Open Source Storage is getting back on its feet after disappearing from the industry for the last few years. Founded in 2001 by Eren Niazi and essentially a footnote in IT history by 2009, Open Source Storage has relaunched under Niazi's direction.
Niazi has chosen a good time to relaunch the company he founded more than a decade ago. Storage may be but a commodity item now, but as cloud computing continues to gain a foothold in the market, storage components are becoming increasingly important for storing and managing customer data. And open source is hot, as is cloud storage.
"We've brought back Open Source Storage at the request of the open source community and with the backing of private investors," Niazi said in a prepared statement. "Proprietary storage solutions with exorbitant licensing fees, steep hardware costs and inflexible architecture have become impractical for companies that are collecting enormous amounts of data and staking success on the development of Big Data applications. We started the open source storage movement in 2001, and we're now returning to the market with powerful technology, an accomplished team and new products that will shape the future of data storage."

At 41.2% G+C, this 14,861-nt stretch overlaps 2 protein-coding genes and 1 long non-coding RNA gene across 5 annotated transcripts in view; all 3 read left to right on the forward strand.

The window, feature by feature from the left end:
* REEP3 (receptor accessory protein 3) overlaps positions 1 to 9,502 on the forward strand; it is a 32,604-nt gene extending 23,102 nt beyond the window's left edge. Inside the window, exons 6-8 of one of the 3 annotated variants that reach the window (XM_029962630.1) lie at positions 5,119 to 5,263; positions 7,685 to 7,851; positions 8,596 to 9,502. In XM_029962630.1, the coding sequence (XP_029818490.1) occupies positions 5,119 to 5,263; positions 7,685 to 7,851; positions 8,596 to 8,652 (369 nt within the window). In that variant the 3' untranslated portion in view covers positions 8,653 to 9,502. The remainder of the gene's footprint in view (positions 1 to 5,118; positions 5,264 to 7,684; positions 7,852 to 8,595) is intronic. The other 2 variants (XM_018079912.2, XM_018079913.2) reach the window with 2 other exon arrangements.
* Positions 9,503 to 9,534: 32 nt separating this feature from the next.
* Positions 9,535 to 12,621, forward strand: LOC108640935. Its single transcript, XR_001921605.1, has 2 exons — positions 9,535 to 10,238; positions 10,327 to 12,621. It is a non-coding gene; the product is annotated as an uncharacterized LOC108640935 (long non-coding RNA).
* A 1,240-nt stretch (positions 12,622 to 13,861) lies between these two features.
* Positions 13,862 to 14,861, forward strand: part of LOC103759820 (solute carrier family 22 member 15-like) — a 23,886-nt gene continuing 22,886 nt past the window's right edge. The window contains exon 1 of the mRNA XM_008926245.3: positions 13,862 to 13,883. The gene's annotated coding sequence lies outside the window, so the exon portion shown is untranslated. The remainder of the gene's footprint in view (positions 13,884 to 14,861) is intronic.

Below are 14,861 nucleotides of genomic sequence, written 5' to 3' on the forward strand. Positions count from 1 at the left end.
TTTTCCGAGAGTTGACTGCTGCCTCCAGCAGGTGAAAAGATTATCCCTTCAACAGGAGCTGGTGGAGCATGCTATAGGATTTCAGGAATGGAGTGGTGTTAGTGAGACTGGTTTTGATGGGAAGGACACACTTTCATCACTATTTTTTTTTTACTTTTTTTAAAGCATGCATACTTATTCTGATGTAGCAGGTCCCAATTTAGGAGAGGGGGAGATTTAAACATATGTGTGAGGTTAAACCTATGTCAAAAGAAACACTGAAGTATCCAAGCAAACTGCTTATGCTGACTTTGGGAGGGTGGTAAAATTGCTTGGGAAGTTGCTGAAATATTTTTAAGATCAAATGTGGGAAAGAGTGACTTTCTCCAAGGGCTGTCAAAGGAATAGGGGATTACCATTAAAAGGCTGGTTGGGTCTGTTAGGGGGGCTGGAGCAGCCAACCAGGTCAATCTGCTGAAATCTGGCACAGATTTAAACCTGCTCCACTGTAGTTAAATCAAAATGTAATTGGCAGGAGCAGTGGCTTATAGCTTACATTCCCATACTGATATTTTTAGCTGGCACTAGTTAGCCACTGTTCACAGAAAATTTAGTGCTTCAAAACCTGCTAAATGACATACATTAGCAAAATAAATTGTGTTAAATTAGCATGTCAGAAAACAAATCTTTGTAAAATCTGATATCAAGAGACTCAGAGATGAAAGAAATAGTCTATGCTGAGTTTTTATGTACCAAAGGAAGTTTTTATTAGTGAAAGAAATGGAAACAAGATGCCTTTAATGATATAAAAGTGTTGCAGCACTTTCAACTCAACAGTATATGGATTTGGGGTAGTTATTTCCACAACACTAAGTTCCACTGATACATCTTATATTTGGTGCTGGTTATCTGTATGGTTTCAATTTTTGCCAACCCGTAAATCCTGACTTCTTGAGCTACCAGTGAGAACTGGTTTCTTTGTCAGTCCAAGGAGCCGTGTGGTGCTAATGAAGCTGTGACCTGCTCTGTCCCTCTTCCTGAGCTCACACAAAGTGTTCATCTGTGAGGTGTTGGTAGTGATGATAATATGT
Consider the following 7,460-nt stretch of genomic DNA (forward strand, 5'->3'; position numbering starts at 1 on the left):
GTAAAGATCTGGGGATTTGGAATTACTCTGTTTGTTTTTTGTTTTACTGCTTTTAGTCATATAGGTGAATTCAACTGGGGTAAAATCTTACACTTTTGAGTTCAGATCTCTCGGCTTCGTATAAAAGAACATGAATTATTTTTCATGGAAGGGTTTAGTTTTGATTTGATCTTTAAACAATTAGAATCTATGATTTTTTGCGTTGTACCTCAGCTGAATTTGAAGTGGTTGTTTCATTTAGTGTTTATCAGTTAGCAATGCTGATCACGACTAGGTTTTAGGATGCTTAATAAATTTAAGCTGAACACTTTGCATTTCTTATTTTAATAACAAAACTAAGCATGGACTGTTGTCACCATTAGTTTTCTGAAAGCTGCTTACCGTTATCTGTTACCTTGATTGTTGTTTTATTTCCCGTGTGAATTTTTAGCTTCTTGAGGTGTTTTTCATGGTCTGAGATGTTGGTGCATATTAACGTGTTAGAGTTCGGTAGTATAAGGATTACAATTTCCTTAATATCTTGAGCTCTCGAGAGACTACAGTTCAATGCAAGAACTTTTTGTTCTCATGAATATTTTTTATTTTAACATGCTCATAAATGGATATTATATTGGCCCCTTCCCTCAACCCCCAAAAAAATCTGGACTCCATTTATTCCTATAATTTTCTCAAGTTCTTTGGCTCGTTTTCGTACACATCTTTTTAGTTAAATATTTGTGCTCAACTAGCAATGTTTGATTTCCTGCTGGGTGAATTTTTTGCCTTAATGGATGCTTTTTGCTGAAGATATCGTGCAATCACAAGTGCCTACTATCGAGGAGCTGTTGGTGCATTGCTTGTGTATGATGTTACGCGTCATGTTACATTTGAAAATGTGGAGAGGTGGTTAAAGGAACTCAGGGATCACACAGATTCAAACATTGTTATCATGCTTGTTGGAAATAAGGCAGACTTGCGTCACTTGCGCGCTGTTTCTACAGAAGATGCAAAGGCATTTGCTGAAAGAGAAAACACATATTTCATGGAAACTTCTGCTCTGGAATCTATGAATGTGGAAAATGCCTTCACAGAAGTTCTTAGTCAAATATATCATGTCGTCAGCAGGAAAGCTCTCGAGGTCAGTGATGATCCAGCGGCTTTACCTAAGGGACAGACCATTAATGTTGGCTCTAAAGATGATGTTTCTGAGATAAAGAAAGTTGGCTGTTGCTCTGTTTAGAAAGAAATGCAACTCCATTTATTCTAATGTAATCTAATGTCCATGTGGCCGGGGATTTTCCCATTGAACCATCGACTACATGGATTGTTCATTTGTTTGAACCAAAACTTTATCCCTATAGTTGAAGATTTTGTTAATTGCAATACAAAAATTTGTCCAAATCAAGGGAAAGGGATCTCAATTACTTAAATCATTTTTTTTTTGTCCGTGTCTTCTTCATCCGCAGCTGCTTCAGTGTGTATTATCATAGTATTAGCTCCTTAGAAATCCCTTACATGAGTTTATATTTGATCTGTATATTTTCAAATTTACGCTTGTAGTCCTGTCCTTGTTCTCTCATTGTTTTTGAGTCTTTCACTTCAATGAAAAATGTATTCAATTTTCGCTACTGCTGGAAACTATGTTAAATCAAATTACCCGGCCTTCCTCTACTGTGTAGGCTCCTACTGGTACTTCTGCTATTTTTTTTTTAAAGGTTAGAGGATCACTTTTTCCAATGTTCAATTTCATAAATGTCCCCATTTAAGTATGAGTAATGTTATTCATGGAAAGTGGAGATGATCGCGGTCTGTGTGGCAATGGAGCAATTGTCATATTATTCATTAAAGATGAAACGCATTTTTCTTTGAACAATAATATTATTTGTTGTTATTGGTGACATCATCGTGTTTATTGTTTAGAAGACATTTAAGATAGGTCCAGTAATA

The company's history revolved around open source storage solutions for the data center, and that is unlikely to change as the company gets going again under Niazi's leadership. But the market has changed, and now the company's focus will almost certainly be around the growing cloud market.
Way back when, Open Source Storage provided storage products to companies including Facebook (FB), Shutterfly, NASA, KPMG, the U.S. Army and Lockheed Martin (LMT). Chances are, it's hoping to score a few more such high-profile customers and build itself back up.
One of the reasons Niazi has relaunched his company is to provide a solution for minimizing the costs of enterprise data storage. It has "become critical given the immense growth in digital information," the company noted in its announcement, and through the use of open source software and hardware, Open Source Storage stated it can reduce typical costs of data ownership by 30 percent to 40 percent.